My own personal experience on group rides is that I pick up radar on my Max much sooner than most of riding buddies, some of whom have the Adaptive unit. I like the Max because it pairs with the Escort live app on my iPhone to give me aural warnings such as "Live Ka alert" or "x band alert", not flashing lights or beeps, while also giving me aural warnings of known recent speed traps, red light cameras, speed cameras, police with instant on radar/laser up ahead and traffic conditions similar to Waze. With my phone mounted on my bars, I can also see where the radar or red light etc. is on the map once I am warned and the strength of the radar. I also can see the traffic along my route like Waze
 

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I think a lot of the specsmanship in RD product companies are mostly distinctions without real meaning. They're hoping you buy in to the "more is better" marketing when good enough is good enough. Laser detection is an example of that. It's completely useless on any vehicle unless you've got it installed exactly where the LEO hits you with the laser spot. There's no scatter to pick up otherwise. And when you're hit, you're done with no time to react. The only reason they put anything like that in the RD units is specsmanship.

But hey, we're motorcycle owners and prone to all kinds of rationalizations to buy what makes us happy. Buy what makes you happy.
 

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Much like the use of sonar on submarines, the use of radar detectors to the best of their capacity requires focus and finesse.

When LEO shines a laser or pulls the trigger for instant on Ka the vehicle aimed at is toast. Too late.

The key is to pick-up on the use of laser or Ka on a vehicle ahead of you. To properly interpret the little beeps that occur, separating the wheat from chaff. In the 40 years I've been using radar detectors my interpretation and reaction times are pretty good.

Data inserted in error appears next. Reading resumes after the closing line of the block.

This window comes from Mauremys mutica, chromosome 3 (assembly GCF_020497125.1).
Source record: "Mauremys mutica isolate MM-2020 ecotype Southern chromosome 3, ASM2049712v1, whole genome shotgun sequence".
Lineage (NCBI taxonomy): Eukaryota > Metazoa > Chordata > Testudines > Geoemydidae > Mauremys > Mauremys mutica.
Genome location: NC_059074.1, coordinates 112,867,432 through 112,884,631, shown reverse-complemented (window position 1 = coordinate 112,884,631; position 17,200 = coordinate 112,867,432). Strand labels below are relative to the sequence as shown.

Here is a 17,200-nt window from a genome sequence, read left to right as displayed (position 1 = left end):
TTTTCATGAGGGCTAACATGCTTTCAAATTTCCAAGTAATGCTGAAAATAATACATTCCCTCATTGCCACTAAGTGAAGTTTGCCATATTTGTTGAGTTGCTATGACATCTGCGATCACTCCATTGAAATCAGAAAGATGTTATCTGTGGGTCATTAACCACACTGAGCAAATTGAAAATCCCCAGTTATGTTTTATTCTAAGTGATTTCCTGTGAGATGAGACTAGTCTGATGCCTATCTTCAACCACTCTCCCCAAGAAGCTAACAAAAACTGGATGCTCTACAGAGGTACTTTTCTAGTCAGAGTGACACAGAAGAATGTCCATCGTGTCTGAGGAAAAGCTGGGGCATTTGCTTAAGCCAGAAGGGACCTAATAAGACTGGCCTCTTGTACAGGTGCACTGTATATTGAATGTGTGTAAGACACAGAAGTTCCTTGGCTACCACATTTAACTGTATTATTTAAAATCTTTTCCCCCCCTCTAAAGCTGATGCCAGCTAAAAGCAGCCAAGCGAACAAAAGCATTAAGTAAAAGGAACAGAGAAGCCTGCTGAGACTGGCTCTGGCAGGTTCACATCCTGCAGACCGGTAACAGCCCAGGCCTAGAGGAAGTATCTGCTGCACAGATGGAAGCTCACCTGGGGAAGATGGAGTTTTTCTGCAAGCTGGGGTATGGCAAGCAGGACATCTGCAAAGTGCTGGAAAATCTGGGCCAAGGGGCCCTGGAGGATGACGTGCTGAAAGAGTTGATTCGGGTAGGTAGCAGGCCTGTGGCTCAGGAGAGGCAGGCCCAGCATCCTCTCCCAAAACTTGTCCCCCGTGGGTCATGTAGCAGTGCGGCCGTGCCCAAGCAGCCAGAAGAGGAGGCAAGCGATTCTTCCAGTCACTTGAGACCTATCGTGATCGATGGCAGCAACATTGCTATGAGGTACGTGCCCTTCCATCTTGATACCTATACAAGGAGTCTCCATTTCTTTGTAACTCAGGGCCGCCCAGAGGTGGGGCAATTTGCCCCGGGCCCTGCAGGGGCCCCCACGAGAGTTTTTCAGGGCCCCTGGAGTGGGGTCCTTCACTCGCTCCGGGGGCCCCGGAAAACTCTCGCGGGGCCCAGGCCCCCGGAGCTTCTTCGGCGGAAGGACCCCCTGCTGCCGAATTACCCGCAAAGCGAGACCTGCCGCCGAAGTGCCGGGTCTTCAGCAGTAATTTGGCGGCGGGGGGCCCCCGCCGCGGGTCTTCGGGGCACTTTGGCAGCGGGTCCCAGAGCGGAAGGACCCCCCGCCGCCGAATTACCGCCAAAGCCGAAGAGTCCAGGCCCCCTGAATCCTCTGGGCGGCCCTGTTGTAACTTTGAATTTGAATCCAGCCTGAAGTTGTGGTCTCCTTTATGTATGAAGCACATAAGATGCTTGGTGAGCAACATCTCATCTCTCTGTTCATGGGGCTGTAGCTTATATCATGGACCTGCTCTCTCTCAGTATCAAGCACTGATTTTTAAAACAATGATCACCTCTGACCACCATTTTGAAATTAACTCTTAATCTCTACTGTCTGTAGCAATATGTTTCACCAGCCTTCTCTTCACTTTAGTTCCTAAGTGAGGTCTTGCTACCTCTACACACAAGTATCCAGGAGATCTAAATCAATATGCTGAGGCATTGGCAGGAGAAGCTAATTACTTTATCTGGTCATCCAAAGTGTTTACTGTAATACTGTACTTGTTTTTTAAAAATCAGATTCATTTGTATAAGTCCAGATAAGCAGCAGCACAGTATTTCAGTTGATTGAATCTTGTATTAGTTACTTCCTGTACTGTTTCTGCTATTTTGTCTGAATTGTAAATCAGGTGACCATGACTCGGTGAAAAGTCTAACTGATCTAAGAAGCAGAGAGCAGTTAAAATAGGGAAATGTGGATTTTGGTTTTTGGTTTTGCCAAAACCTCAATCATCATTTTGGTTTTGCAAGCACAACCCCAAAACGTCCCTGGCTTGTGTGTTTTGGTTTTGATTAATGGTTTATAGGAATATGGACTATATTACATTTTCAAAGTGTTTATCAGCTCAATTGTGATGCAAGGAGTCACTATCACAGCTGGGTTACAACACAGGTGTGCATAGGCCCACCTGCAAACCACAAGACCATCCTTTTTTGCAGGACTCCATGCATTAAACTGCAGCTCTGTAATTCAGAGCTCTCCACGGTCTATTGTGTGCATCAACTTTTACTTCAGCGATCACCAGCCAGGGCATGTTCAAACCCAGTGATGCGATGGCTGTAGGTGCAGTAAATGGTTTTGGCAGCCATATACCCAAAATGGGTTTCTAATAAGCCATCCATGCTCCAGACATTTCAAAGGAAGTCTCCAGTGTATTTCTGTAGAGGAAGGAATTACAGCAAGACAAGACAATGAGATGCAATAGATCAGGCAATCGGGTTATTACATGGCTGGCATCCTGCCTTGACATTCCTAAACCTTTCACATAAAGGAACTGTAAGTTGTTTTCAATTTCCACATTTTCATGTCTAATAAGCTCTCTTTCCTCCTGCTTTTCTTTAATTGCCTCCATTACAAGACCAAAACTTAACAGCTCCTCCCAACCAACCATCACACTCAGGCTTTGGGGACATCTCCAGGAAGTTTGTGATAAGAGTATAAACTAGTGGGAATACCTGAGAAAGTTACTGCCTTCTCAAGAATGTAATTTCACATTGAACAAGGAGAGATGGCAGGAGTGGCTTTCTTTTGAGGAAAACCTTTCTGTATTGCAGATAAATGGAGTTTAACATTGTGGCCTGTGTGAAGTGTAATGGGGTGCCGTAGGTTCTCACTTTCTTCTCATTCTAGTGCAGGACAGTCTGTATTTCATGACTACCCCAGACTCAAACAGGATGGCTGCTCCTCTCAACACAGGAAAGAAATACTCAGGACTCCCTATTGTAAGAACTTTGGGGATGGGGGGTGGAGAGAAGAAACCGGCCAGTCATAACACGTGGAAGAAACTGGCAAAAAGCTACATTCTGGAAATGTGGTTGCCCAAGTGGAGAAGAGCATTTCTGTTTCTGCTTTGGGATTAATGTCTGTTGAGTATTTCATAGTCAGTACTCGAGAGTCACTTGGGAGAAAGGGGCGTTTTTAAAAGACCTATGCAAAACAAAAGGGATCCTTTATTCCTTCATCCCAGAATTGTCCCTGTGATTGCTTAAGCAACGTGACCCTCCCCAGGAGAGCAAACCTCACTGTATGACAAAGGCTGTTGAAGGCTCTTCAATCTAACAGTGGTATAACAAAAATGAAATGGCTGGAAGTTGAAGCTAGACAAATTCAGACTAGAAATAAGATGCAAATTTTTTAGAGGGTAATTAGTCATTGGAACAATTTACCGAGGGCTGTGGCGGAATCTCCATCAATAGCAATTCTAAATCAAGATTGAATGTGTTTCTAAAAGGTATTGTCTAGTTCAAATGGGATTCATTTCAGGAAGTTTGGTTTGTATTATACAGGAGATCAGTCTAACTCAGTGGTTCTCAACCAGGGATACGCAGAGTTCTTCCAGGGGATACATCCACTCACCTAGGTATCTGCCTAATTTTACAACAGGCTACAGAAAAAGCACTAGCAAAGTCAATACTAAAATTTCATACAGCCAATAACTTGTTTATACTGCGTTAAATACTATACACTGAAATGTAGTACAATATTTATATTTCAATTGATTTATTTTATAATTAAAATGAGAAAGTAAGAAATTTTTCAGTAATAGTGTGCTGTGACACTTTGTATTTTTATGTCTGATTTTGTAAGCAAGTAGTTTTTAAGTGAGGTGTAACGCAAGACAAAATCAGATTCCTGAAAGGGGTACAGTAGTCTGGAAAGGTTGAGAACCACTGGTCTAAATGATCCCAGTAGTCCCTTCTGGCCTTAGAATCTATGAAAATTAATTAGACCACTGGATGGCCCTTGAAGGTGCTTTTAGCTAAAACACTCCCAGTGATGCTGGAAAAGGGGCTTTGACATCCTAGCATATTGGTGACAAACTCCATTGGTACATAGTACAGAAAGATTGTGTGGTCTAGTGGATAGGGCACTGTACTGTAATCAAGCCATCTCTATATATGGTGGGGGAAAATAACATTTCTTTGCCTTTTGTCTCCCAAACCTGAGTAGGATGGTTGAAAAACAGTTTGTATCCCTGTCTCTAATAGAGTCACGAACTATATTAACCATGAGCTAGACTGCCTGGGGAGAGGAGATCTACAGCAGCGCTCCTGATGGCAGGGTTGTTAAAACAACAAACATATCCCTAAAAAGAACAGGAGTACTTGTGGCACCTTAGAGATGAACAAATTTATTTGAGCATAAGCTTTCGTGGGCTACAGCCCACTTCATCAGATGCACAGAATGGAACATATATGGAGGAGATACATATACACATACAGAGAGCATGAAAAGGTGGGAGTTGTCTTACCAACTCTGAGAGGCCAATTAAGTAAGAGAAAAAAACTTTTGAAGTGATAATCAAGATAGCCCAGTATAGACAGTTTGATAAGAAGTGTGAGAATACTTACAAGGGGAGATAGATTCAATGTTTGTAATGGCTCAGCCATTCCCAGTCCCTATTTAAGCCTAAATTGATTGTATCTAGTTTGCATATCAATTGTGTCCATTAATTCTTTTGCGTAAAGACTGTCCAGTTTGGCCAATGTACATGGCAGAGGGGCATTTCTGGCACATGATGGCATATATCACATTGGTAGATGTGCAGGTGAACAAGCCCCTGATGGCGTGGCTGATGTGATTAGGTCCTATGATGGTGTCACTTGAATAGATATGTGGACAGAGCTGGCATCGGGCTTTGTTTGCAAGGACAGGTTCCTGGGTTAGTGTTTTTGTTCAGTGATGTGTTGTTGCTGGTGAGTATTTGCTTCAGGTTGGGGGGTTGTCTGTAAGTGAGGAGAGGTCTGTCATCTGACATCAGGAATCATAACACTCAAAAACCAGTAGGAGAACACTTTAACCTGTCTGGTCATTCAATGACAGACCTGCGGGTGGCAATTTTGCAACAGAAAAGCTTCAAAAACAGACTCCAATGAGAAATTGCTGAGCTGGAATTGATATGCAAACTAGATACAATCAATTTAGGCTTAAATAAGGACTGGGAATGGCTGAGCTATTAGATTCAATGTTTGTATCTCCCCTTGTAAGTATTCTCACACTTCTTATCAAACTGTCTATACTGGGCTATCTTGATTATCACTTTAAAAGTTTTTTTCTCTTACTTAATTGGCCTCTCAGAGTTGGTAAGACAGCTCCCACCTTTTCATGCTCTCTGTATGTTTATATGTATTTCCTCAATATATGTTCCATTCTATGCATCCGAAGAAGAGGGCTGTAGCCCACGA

Maybe this is why my preference is for the Redline. The twin horn design makes for long distance pick-up of signals. The lack of GPS is not the issue for me as my motorcycle use is rural and out of town. For my car the Max is tops.

Hearing the little sounds allows me to use the same mental processing I do in every vehicle. That is why I use the speaker out jack and ear monitors is important for my use.

For high speed long distance travel I'm able to get a read on speed enforcement several vehicles ahead of me. For twisty mountain rural riding it is more a matter of eyesight with moving LEOs and easy pick-up of stationary LEOs as we approach towns.

As Pitts says, we all make choices in a country with so many things to choose from. What effort I'm willing to go through to get a leg up on speed enforcement is probably more than most are willing to engage in.

http://radartest.com/best-radar-detector.asp
 

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The other benefit of Escort is their Escort Live. Not so much for LEO warnings but for the cellular software updates. I keep my detectors updated and use the iPhone app to configure the detectors.

Saw the Redline XR configuration while researching for this thread. Will implement the suggested settings today.

Escort Redline XR review
 

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As you can see here, all the good detectors notice radar on either side of two miles out.

Radar Detector Testing 2015 - Radar Roy

My ears, and reactions, are tuned to the specific sounds Escort has for the different radar bands. This means I pretty well have to use an Escort product to operate at the same level of proficiency as when driving my car. I don't need to look away from the road to know exactly what's going on. My reactions are spinal, at this point.
 

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I had the TPX 1.0. Had a lot of "false hits". It was OK though.